Measuring Phototransistor Voltage

In the circuit you just built, a wire connects A/D2 to the row where the phototransistor’s emitter and resistor meet.  The voltage at this part of the circuit will change as the light level sensed by the phototransistor changes. The phototransistor_voltage script measures the voltage at A/D2— one of the micro:bit module ’s three analog to digital input channels—and scrolls that value on the micro:bit module’s display.  You will use this sketch to take and write down voltage readings of the ambient light, shade cast by your hand, and optionally of bright light from a flashlight if you have one handy.

Example script: phototransistor_voltage

  • Put the cyber:bot’s power switch in position 1.
  • Enter, save, and flash the phototransistor_voltage script to your micro:bit module.
# phototransistor_voltage

from cyberbot import *

while True:
    ad2 = pin2.read_analog()
    volts = ad2 * (3.3/1024)
    out = "volts = " + str(volts) + "V"
    display.scroll(out, 80)

Measurements will vary with ambient light levels, but in general, brighter measurements will tend toward 3.3, and darker ones will tend toward 0 V.  If you point the phototransistor at the sun or a bright flashlight, the measurements should be close to 3.3 V.  As you block the light and cast darker shade, the measurements should decrease.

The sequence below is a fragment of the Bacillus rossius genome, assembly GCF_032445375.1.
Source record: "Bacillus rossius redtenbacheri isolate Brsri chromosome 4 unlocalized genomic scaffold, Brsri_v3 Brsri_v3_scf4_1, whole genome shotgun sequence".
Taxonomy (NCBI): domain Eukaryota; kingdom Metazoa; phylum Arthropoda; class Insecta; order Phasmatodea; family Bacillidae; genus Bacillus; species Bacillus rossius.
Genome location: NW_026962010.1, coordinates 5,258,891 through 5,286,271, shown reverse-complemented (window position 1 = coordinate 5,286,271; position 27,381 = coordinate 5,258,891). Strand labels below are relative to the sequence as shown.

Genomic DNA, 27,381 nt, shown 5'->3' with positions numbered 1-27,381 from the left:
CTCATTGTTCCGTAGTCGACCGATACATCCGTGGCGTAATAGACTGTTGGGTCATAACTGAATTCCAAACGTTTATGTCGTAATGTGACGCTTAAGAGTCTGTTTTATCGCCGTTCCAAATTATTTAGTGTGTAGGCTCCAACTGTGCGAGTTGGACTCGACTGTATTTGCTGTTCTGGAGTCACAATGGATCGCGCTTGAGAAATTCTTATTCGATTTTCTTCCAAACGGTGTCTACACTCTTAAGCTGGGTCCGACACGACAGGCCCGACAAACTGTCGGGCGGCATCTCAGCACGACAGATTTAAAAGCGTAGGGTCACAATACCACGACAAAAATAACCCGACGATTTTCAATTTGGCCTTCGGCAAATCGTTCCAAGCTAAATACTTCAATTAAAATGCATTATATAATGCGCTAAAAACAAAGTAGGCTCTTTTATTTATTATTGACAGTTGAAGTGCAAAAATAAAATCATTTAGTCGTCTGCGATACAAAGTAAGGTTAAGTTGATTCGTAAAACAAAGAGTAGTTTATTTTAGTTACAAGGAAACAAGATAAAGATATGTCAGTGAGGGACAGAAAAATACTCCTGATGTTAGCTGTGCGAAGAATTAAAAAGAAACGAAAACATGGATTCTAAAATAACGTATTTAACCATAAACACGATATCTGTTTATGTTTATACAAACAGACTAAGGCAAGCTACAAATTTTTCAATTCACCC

• Look at the display, and record the value you see for the ambient light in the room.
  • Use your hand to cast shade on the phototransistor, and watch the display change.  Brighter light should cause larger voltage values and dimmer light should cause smaller voltages.  Record the value for the room's ambient light.
  • If you have a flashlight, shine it at the phototransistor and watch the display change again, and record the value.
  • If the ambient light is bright, you may need to replace the 2 kΩ resistor with a smaller value.  Try 1 kΩ, 470 Ω, or even 220 Ω, and be sure to record your values.
  • If the ambient light is low, you may need to change the 2 kΩ resistor to 4.7 kΩ, or even 10 kΩ, and be sure to record your values.

Once you have a resistor value in place that works well for differentiating ambient light and shade in your area, you are ready for the next step.